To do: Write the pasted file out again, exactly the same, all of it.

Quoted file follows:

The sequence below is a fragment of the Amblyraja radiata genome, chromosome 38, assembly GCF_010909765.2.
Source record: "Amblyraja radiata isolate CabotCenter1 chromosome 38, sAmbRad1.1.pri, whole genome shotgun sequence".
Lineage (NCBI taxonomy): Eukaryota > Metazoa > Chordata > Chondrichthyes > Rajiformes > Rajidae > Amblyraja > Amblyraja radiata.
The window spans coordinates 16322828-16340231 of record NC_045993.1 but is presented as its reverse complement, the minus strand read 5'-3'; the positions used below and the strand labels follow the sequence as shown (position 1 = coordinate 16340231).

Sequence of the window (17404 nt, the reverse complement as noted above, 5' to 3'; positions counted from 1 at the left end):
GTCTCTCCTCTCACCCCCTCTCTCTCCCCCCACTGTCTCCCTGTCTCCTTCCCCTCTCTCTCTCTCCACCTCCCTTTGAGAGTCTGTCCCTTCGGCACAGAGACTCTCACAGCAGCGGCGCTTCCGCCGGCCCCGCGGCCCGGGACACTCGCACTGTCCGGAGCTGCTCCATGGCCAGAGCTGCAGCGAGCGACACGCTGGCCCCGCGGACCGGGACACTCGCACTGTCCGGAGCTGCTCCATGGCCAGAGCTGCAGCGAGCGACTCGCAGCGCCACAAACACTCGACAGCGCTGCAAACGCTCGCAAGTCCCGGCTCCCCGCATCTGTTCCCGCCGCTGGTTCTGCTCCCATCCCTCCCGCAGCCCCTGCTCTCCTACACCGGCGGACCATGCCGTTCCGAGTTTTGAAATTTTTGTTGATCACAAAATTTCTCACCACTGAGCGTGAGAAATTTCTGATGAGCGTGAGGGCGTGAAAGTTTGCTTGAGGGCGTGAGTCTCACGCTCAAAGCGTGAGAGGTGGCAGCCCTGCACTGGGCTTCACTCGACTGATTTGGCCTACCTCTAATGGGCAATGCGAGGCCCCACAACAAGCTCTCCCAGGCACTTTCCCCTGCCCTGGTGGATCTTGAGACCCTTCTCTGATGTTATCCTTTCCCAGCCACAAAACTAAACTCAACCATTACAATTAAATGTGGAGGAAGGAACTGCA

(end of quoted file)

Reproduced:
The sequence below is a fragment of the Amblyraja radiata genome, chromosome 38, assembly GCF_010909765.2.
Source record: "Amblyraja radiata isolate CabotCenter1 chromosome 38, sAmbRad1.1.pri, whole genome shotgun sequence".
Lineage (NCBI taxonomy): Eukaryota > Metazoa > Chordata > Chondrichthyes > Rajiformes > Rajidae > Amblyraja > Amblyraja radiata.
The window spans coordinates 16322828-16340231 of record NC_045993.1 but is presented as its reverse complement, the minus strand read 5'-3'; the positions used below and the strand labels follow the sequence as shown (position 1 = coordinate 16340231).

Sequence of the window (17404 nt, the reverse complement as noted above, 5' to 3'; positions counted from 1 at the left end):
GTCTCTCCTCTCACCCCCTCTCTCTCCCCCCACTGTCTCCCTGTCTCCTTCCCCTCTCTCTCTCTCCACCTCCCTTTGAGAGTCTGTCCCTTCGGCACAGAGACTCTCACAGCAGCGGCGCTTCCGCCGGCCCCGCGGCCCGGGACACTCGCACTGTCCGGAGCTGCTCCATGGCCAGAGCTGCAGCGAGCGACACGCTGGCCCCGCGGACCGGGACACTCGCACTGTCCGGAGCTGCTCCATGGCCAGAGCTGCAGCGAGCGACTCGCAGCGCCACAAACACTCGACAGCGCTGCAAACGCTCGCAAGTCCCGGCTCCCCGCATCTGTTCCCGCCGCTGGTTCTGCTCCCATCCCTCCCGCAGCCCCTGCTCTCCTACACCGGCGGACCATGCCGTTCCGAGTTTTGAAATTTTTGTTGATCACAAAATTTCTCACCACTGAGCGTGAGAAATTTCTGATGAGCGTGAGGGCGTGAAAGTTTGCTTGAGGGCGTGAGTCTCACGCTCAAAGCGTGAGAGGTGGCAGCCCTGCACTGGGCTTCACTCGACTGATTTGGCCTACCTCTAATGGGCAATGCGAGGCCCCACAACAAGCTCTCCCAGGCACTTTCCCCTGCCCTGGTGGATCTTGAGACCCTTCTCTGATGTTATCCTTTCCCAGCCACAAAACTAAACTCAACCATTACAATTAAATGTGGAGGAAGGAACTGCA